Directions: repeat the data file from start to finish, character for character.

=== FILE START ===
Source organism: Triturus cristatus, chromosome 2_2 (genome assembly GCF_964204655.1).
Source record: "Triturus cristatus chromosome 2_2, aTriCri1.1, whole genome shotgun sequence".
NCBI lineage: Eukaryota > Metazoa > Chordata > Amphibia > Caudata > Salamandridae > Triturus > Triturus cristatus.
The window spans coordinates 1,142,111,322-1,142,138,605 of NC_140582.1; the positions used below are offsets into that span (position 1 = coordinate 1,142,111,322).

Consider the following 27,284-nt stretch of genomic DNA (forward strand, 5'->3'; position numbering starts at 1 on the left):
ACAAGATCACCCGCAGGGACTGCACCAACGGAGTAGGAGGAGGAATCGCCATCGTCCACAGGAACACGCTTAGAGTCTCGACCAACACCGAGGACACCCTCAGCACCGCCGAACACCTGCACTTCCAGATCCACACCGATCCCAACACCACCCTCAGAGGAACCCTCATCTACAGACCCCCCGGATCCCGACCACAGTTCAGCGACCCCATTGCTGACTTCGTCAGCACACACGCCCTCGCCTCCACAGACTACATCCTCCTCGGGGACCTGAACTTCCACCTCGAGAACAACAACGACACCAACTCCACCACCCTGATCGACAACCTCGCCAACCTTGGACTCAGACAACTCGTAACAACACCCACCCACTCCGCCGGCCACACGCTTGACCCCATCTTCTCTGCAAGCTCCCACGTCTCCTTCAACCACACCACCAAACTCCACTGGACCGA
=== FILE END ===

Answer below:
Source organism: Triturus cristatus, chromosome 2_2 (genome assembly GCF_964204655.1).
Source record: "Triturus cristatus chromosome 2_2, aTriCri1.1, whole genome shotgun sequence".
NCBI lineage: Eukaryota > Metazoa > Chordata > Amphibia > Caudata > Salamandridae > Triturus > Triturus cristatus.
The window spans coordinates 1,142,111,322-1,142,138,605 of NC_140582.1; the positions used below are offsets into that span (position 1 = coordinate 1,142,111,322).

Consider the following 27,284-nt stretch of genomic DNA (forward strand, 5'->3'; position numbering starts at 1 on the left):
ACAAGATCACCCGCAGGGACTGCACCAACGGAGTAGGAGGAGGAATCGCCATCGTCCACAGGAACACGCTTAGAGTCTCGACCAACACCGAGGACACCCTCAGCACCGCCGAACACCTGCACTTCCAGATCCACACCGATCCCAACACCACCCTCAGAGGAACCCTCATCTACAGACCCCCCGGATCCCGACCACAGTTCAGCGACCCCATTGCTGACTTCGTCAGCACACACGCCCTCGCCTCCACAGACTACATCCTCCTCGGGGACCTGAACTTCCACCTCGAGAACAACAACGACACCAACTCCACCACCCTGATCGACAACCTCGCCAACCTTGGACTCAGACAACTCGTAACAACACCCACCCACTCCGCCGGCCACACGCTTGACCCCATCTTCTCTGCAAGCTCCCACGTCTCCTTCAACCACACCACCAAACTCCACTGGACCGA